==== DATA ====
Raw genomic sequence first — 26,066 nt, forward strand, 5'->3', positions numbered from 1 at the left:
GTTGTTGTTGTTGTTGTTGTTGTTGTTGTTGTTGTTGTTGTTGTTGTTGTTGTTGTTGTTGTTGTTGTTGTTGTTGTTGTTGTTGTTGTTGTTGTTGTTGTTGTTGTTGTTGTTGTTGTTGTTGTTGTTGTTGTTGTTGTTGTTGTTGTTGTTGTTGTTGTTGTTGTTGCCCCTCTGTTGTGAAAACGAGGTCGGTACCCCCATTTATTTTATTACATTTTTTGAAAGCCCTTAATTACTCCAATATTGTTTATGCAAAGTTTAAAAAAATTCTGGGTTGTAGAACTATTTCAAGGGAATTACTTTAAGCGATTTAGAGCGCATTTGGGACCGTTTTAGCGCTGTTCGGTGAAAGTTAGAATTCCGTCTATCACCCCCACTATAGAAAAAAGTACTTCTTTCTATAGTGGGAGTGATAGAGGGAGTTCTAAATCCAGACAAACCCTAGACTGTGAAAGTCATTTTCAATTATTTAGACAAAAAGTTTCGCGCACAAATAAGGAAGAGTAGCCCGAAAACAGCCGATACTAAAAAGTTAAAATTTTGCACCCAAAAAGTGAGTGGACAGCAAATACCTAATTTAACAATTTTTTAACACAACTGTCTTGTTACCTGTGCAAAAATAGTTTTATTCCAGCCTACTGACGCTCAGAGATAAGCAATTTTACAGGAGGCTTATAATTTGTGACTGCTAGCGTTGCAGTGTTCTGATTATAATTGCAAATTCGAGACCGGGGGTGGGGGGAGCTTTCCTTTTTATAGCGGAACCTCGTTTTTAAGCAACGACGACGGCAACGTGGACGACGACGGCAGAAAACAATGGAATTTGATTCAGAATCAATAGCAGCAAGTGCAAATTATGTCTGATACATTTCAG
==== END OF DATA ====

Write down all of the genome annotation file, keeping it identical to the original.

Raw genomic sequence first — 26,066 nt, forward strand, 5'->3', positions numbered from 1 at the left:
GTTGTTGTTGTTGTTGTTGTTGTTGTTGTTGTTGTTGTTGTTGTTGTTGTTGTTGTTGTTGTTGTTGTTGTTGTTGTTGTTGTTGTTGTTGTTGTTGTTGTTGTTGTTGTTGTTGTTGTTGTTGTTGTTGTTGTTGTTGTTGTTGTTGTTGTTGTTGTTGTTGTTGTTGCCCCTCTGTTGTGAAAACGAGGTCGGTACCCCCATTTATTTTATTACATTTTTTGAAAGCCCTTAATTACTCCAATATTGTTTATGCAAAGTTTAAAAAAATTCTGGGTTGTAGAACTATTTCAAGGGAATTACTTTAAGCGATTTAGAGCGCATTTGGGACCGTTTTAGCGCTGTTCGGTGAAAGTTAGAATTCCGTCTATCACCCCCACTATAGAAAAAAGTACTTCTTTCTATAGTGGGAGTGATAGAGGGAGTTCTAAATCCAGACAAACCCTAGACTGTGAAAGTCATTTTCAATTATTTAGACAAAAAGTTTCGCGCACAAATAAGGAAGAGTAGCCCGAAAACAGCCGATACTAAAAAGTTAAAATTTTGCACCCAAAAAGTGAGTGGACAGCAAATACCTAATTTAACAATTTTTTAACACAACTGTCTTGTTACCTGTGCAAAAATAGTTTTATTCCAGCCTACTGACGCTCAGAGATAAGCAATTTTACAGGAGGCTTATAATTTGTGACTGCTAGCGTTGCAGTGTTCTGATTATAATTGCAAATTCGAGACCGGGGGTGGGGGGAGCTTTCCTTTTTATAGCGGAACCTCGTTTTTAAGCAACGACGACGGCAACGTGGACGACGACGGCAGAAAACAATGGAATTTGATTCAGAATCAATAGCAGCAAGTGCAAATTATGTCTGATACATTTCAG